Assessment of efficacy
The primary outcome was continuous smoking abstinence between 6 and 18 months, defined as self-report of no puff of tobacco in the previous 7 days at 6 months plus self-report of no smoking between the 6- and 18-month surveys, verified by carbon monoxide and either cotinine or thiocyanate measurements at both time points (6 and 18 months), as described in the preceding text. Secondary outcomes were self-reports of not smoking even a puff of tobacco in the previous 7 days and 4 weeks after 3, 6, and 18 months (point prevalence abstinence), verified by biochemical tests. Carbon monoxide can verify abstinence in the previous 24 h and cotinine in the previous week (21). Thus, our biochemical tests could only verify abstinence during the 7 days before each assessment (3, 6, and 18 months).
All randomized participants were included in the denominator and participants with missing data at follow-up were counted as smokers. We used chi-square tests and odds ratios (ORs) with 95% confidence intervals (CIs) to compare proportions of abstinent smokers. The p values were 2-sided, and were not adjusted for multiple comparisons. Despite randomization, there was imbalance between groups for the distributions of sex and previous attempts to quit smoking (Table 1). Thus, we used multivariate logistic regression models to adjust for sex and previous quit attempts. We used logistic regression models with interaction terms to assess interactions between the incentives and the personal characteristics of participants. We also conducted a complete case analysis including only participants for whom we had complete data. On the basis of previous research (4–6), we determined a priori that a sample of 800 participants would enable us to detect a difference between quit rates of 10% in the control group and 17% in the incentive group (OR: 1.84; power = 80%; p = 0.05) (10).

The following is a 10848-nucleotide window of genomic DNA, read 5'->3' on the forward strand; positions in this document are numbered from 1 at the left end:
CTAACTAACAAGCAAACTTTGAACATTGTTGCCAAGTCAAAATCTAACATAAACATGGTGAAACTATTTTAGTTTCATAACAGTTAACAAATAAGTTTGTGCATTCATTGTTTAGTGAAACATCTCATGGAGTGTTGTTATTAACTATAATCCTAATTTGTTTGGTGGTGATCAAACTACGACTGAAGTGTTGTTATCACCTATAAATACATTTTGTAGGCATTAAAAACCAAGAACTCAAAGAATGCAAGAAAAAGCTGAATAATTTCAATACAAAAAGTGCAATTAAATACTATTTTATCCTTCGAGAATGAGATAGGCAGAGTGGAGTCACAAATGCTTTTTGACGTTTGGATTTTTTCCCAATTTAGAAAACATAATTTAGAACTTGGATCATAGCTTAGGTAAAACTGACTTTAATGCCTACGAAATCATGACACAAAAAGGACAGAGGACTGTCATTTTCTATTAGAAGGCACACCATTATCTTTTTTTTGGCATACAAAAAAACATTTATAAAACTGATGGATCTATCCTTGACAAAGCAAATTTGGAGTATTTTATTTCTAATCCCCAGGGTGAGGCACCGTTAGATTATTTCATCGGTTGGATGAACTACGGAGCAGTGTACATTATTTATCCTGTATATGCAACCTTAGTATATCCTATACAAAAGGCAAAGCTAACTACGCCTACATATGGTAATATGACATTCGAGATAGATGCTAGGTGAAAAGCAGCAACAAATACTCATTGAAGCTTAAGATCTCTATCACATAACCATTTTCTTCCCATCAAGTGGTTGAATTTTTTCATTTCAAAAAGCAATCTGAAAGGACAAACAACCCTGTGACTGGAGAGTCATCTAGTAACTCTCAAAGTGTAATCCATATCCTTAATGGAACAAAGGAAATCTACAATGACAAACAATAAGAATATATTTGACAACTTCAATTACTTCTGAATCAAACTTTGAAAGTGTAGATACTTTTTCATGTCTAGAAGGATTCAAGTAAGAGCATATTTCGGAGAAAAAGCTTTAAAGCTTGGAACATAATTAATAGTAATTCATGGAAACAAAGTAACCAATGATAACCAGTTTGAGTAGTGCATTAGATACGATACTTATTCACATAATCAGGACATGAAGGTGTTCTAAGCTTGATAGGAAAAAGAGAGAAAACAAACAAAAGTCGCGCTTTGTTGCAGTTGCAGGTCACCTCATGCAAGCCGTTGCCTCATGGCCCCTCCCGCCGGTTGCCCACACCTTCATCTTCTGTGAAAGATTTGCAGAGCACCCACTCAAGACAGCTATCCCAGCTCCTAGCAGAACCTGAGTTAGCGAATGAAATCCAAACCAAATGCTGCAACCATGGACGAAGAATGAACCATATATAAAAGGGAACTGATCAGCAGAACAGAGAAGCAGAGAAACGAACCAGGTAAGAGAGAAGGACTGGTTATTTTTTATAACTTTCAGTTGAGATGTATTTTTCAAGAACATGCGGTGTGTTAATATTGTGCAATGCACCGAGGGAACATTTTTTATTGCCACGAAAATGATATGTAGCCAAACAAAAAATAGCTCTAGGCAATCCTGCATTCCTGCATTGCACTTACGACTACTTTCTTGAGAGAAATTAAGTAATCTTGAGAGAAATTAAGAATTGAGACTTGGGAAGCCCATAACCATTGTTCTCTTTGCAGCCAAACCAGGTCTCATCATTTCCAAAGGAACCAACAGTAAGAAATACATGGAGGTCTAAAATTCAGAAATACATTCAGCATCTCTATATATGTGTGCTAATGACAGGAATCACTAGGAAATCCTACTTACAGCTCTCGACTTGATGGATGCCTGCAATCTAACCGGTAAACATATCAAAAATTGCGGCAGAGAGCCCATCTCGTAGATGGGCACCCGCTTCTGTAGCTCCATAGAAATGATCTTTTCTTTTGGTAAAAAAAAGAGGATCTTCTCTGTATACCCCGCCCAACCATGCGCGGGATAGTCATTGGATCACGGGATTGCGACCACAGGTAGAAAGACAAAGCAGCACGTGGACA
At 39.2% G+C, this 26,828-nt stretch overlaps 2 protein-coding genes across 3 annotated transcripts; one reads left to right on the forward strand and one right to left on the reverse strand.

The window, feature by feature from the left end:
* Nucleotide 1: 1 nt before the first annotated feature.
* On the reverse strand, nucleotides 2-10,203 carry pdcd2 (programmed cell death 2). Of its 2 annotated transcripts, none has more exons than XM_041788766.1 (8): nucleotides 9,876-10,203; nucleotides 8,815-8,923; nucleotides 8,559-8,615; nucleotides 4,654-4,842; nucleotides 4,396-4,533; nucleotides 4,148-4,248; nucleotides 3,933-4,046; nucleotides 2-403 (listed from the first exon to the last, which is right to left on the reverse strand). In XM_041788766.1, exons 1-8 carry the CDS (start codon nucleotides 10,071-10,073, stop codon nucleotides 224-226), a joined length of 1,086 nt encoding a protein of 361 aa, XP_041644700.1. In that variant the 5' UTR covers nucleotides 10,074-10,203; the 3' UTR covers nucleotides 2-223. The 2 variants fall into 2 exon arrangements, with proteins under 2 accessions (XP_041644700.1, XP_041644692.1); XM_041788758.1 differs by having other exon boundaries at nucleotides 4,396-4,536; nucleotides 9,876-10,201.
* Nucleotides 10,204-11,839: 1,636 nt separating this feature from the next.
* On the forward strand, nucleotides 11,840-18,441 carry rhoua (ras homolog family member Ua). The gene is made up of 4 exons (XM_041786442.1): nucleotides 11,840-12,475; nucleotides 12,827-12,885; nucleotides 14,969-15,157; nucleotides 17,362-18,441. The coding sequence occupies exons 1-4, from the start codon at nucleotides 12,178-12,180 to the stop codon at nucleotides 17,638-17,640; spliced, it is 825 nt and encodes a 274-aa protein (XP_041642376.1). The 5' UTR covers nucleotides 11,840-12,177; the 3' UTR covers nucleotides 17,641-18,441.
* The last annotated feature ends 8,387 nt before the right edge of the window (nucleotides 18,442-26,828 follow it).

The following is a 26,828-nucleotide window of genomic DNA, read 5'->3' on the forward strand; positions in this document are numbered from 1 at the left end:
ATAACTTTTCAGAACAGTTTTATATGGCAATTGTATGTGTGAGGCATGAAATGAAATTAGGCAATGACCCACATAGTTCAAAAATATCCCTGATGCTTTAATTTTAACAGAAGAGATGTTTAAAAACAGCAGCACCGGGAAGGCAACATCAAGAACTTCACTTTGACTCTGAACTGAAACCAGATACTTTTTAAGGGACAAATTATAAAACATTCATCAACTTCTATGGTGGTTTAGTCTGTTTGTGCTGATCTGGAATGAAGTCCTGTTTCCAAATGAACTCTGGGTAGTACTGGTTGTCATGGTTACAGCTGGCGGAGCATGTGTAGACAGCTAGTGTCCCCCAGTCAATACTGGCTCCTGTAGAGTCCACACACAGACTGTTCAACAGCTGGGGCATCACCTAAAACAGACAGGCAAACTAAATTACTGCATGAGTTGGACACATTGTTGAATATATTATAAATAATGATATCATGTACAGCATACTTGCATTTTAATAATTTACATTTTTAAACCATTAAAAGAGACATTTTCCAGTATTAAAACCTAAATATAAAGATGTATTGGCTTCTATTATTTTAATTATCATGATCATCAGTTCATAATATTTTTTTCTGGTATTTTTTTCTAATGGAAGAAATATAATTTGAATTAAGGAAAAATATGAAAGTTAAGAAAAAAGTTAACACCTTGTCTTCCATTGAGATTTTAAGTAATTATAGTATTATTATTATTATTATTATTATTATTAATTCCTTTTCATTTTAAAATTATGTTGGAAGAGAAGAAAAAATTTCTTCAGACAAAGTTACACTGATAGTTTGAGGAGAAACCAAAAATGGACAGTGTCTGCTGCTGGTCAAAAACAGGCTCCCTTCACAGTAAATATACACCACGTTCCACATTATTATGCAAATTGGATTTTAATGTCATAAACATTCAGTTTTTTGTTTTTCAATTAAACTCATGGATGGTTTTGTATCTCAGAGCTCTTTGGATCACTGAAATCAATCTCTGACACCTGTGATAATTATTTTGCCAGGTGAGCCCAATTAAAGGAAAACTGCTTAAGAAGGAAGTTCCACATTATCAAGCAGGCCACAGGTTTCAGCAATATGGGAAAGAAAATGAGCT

Participants were not involved in the development, design, or conduct of the study.
We enrolled 805 smokers, 401 of whom were randomly assigned to the incentive group and 404 to the control group (Figure 1). The mean age of participants was 32 years, and many were students. They smoked a mean of 16 cigarettes per day, and were moderately dependent (mean score of 4.0 on the Fagerström Test for Nicotine Dependence) (22) (Table 1).
Follow-up and biochemical confirmation
Of the 805 participants, 743 (92%) were followed up at 3 months, 742 (92%) at 6 months, and 724 (90%) at 18 months. More participants were lost to follow-up in the control group than in the incentive group at 3, 6, and 18 months (Figure 1). Among participants who said they had not smoked in the past 7 days, rates of biochemical confirmation of abstinence were similar in the intervention and control groups at 18 months (63% in both groups; p = 0.99), but confirmation rates were higher in the incentive group at 3 months (82% vs. 67%; p = 0.004) and at 6 months (83% vs. 68%; p = 0.010) (Online Table 1).